Saturday, 6 June 2009


*This blog has been updated to link to the UNESCO mission reports, Bath and Edinburgh, now that they are released:

The Canongate Venture, one of the World Heritage Site listed buildings the Caltongate scheme would have had demolished

What a cheering heading that was to write.

The Scotsman today has leaked part of the still-confidential report on Edinburgh from the UNESCO mission which visited the city last November, sparked by a huge campaign by many worried about what was happening in the City. I leave The Scotsman (and mostly Brian Ferguson) to tell the story...

UNESCO insist that views be kept, and this planned building scrapped

Unesco insists Capital must scrap £300m Caltongate scheme
6 June 2009

A £300 MILLION development in Edinburgh's historic Old Town has been thrown deeper into chaos after Unesco inspectors demanded council leaders have the whole scheme returned to the drawing board.

Councillors are set to face international condemnation at a world heritage summit in Seville next month after a damning report urged wholescale changes be made to the Caltongate scheme – even though it has received final approval from the Scottish Government.

The future of the project – which includes a five-star hotel and conference centre on the Royal Mile, more than 200 homes and a cultural quarter – was put in doubt this year when developer Mountgrange went into administration.Leaked documents obtained by The Scotsman reveal that heritage inspectors are demanding a reprieve for two listed buildings threatened with demolition, the scrapping of a modern building which would have blocked views from Jeffrey Street, and a full review of how the development would impact on views from Calton Hill.

Unesco's report, which the city council received in February, said changes were needed to avoid the development impacting on the "outstanding universal value, authenticity and integrity" of the city's world heritage site...
...Referring to Caltongate, Unesco's inspectors recommended the "integration rather than demolition of two listed buildings" and the "total redesign" of a huge part of the development. Unesco's report will also recommend the creation of a "buffer zone" around the current world heritage site. The report also states: "There is a need for clear policies in relation to height controls within the world heritage property ... which should be developed on the basis of key views and vistas from within and outside the property."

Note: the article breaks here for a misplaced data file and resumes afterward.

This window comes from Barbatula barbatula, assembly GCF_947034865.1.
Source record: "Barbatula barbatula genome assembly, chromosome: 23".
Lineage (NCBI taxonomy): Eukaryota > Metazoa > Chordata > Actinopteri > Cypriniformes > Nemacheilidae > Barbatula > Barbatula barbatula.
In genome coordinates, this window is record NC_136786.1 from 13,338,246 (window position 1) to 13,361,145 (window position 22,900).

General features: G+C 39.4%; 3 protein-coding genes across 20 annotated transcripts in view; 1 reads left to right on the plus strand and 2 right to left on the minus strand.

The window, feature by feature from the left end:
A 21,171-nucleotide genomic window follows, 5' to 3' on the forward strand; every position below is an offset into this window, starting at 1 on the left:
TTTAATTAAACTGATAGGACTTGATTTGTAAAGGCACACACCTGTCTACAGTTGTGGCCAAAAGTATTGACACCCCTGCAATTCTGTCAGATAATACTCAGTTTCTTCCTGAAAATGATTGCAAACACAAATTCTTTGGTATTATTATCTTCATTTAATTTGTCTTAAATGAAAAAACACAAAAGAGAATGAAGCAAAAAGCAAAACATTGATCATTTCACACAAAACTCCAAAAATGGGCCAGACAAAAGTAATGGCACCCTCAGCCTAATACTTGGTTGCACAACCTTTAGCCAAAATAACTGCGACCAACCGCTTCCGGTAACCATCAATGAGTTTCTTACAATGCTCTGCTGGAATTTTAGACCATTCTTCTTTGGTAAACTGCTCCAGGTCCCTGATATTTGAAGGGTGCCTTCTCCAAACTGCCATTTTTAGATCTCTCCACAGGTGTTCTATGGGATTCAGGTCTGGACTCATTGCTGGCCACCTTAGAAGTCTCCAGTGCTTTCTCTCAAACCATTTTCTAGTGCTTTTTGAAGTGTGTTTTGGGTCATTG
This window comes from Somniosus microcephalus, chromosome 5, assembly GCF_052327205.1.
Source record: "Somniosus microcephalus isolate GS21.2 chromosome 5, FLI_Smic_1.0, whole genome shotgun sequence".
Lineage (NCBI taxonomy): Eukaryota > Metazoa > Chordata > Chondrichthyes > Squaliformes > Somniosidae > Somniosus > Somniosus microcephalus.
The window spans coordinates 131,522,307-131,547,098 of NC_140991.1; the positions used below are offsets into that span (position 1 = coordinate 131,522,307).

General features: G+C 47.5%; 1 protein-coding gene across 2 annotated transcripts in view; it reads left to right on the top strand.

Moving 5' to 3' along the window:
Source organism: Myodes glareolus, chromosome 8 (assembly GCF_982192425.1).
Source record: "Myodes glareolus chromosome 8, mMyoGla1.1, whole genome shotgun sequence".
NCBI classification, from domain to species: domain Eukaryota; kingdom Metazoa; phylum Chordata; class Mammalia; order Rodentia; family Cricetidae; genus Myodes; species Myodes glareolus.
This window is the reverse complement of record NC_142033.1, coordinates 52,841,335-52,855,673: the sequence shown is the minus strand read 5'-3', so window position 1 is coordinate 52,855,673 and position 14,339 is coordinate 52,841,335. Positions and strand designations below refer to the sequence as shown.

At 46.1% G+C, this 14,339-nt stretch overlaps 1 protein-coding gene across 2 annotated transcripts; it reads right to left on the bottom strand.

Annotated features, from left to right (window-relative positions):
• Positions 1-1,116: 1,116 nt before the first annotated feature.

Here's the report from the Scotsman:

It's been a long, long struggle, a very real David and Goliath battle, but there seems to be a glimmer of light at the end of the tunnel.

For more keep up with the blog:

and website of the campaign:

Last week another section of the report was released, at the inquiry into the 17-storey Haymarket Tower. UNESCO didn't like that either, and thought planning policies and a lack of a declared buffer zone were 'cause for concern'.
The plans were originally backed by Edinburgh City Council but were "called in" by the Scottish Government, although possibly that was because of the UNESCO visit...

Heritage body hits out over visual impact of 17-storey capital hotel
27 May 2009

WORLD heritage body Unesco has strongly criticised plans for a 17-storey Edinburgh hotel, saying it would have a "major visual impact" on surrounding buildings in the capital.